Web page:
“It’s do or die with this band,” frontman Devin Oliver said. “It’s my life.”
Hailing from Michigan, I See Stars definitely knows how to step up their game. With Zach Johnson and Jimmy Gregerson leaving the band on good terms, the six piece band fell to four and probably for the better. The heavy “unclean” vocals from Johnson have left, however, being replaced with techno drops and beats seems to make the album quite satisfying with its softer and fully melodic tunes when listening.
Treehouse shows an immensely cohesive project that proves the band sounds better than they ever have. They have finally nailed their attempts at fusing electronic beats to a rather pop-punk sound while seamlessly blending sounds together. This album showcases that there’s not only variety throughout, but substance to each track. There’s sincerity and honesty within lyrics as well as hearts being poured out onto paper. I See Stars does it again and manages to make it better as the album reaching its last song.
Right when the album starts, the dreaminess of “Calm Snow” immediately pushes listeners into a whole new world with the mysterious piano introductions and rather soft instrumentals. The beat drops a bit before Devin Oliver’s voice ring out and says, “Don’t you tell me them lies we both know.” As a first song, it packs a punch and shows listeners this isn’t the same I See Stars they once knew. “Break,” the second track on the album, smoothly moves between big rock riffs and soft piano melodies. Heartbreak is the theme of “White Lies,” being filled with relatable pain as the lyrics, “You said you’d be there ‘til the bitter end” ring out.
As “Everyone’s Safe in the Treehouse” began playing, it doesn’t actually seem like it’s playing until about twenty seconds in, building the momentum. However, once the music starts, it starts. That first hook soars over the wild instrumental. While all the previous songs have been a slow and steady stride to the powerful choruses, “Running With Scissors” is the exact opposite. The song explodes with rowdy guitars and dubstep-like synths causing the sounds to entrance anyone without an escape. The repetitive and hushed vocals saying, “I will not go/I’ll make it through the night/I will not go/I’ll shine my brighter lights” makes “Mobbin’ Out” a song to be forgotten. However, it is one of the songs that the old-school I See Stars fans will enjoy and indulges in any sort of screaming.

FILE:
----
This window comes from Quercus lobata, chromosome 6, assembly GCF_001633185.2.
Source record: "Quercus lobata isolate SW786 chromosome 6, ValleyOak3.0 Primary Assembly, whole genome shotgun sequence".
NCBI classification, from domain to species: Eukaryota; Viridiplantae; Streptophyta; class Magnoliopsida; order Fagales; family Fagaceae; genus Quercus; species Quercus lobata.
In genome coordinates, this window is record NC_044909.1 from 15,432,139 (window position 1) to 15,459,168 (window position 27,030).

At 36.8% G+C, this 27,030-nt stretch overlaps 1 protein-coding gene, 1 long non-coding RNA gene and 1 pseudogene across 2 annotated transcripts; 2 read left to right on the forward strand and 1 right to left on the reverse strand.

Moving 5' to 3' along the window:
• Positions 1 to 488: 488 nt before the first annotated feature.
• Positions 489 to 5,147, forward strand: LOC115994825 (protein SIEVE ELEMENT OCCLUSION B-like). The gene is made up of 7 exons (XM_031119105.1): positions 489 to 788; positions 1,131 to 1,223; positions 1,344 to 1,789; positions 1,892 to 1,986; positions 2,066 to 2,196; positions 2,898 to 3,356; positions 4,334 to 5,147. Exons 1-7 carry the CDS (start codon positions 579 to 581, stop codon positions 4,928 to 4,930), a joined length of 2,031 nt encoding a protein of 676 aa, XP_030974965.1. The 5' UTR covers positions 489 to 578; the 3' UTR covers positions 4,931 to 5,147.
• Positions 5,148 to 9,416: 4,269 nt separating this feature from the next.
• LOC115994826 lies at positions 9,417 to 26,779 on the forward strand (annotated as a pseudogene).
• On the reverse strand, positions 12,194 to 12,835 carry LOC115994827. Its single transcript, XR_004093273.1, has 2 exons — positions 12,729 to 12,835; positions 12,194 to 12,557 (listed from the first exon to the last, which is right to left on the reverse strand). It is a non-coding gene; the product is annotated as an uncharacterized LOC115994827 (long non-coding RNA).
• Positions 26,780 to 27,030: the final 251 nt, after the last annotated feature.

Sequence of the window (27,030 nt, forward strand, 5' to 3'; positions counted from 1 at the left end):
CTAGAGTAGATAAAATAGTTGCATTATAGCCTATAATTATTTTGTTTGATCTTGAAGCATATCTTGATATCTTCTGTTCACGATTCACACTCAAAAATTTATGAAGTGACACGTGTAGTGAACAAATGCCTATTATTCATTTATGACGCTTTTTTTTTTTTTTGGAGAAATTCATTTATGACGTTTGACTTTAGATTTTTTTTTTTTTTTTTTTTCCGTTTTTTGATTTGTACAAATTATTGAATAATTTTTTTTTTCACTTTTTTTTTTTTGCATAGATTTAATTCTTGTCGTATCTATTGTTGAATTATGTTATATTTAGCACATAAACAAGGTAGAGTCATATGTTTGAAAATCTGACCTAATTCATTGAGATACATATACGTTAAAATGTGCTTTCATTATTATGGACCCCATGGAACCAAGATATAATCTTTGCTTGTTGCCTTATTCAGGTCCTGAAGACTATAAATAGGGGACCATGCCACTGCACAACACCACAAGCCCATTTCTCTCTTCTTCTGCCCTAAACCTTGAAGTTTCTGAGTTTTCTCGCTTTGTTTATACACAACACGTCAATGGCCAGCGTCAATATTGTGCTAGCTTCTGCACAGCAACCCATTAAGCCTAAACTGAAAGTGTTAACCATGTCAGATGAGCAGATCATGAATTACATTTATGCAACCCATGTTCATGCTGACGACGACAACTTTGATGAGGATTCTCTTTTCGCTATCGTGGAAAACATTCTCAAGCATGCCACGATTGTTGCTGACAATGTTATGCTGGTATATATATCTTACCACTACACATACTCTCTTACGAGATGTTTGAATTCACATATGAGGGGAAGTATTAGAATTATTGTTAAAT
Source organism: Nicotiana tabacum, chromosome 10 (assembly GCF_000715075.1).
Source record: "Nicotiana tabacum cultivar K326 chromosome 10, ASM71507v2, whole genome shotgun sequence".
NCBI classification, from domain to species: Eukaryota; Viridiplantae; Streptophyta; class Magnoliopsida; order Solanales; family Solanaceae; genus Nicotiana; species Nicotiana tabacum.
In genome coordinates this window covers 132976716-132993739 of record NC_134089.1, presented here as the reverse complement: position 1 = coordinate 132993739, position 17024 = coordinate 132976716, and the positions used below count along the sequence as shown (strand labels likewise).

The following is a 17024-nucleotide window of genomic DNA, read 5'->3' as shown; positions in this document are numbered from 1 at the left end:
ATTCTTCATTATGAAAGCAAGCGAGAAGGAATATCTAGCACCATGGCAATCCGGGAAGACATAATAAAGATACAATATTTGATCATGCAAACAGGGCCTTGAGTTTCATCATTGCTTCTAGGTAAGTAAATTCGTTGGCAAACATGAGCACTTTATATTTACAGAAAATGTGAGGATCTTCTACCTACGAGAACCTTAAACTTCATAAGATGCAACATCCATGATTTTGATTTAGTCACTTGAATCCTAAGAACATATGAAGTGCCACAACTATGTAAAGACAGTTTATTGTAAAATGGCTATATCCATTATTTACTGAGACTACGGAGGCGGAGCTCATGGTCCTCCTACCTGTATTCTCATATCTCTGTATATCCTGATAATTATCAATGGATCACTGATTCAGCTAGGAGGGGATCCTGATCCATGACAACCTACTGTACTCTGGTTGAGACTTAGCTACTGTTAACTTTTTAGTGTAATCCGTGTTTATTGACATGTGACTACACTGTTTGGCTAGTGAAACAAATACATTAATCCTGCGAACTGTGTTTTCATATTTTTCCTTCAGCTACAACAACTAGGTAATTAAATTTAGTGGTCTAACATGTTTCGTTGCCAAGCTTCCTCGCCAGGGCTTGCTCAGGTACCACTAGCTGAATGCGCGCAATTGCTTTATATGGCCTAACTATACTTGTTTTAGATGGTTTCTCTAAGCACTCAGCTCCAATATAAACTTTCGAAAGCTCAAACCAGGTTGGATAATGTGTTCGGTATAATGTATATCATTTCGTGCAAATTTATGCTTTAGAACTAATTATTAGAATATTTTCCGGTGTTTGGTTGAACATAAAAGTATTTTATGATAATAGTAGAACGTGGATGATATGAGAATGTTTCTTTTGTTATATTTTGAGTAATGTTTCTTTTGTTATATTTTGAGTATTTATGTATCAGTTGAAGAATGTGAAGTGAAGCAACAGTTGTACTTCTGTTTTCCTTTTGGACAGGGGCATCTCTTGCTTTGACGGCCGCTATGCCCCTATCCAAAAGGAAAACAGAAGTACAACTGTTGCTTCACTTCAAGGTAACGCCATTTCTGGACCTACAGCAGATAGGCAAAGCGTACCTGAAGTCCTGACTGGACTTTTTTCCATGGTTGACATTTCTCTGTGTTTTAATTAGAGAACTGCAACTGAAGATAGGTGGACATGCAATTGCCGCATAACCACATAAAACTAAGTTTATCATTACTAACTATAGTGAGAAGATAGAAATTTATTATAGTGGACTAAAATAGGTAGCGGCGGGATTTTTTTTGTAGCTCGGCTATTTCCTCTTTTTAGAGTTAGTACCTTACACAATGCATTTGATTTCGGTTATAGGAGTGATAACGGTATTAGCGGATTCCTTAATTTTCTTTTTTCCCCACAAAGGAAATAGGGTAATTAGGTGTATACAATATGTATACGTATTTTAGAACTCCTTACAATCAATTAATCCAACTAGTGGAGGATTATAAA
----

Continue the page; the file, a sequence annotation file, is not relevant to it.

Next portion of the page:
The song that stood out was “Walking On The Gravestones.” Being an almost all instrumental song, it sounded a lot like an EDM jammer without the vicious bass drop. Whatever lyrics that were present were whispered and drowned out by pianos, though personally, that’s what made the song great. “Light In The Cave” is the perfect mix of old and new with amazing guitars and the sinister electronics but also completely melodic. Then, we get “All In” which is probably a really bad experiment at being a “club banger.”
All in all, every bands aims to find their muse and let’s be honest, I See Stars found theirs. While venturing away from their signature electonicore sound, the band has created an album that makes you want to listen again. From the calming of a piano to the ripping guitar, this band is proof of what it means to progress. Treehouse, without a doubt, has caught my attention.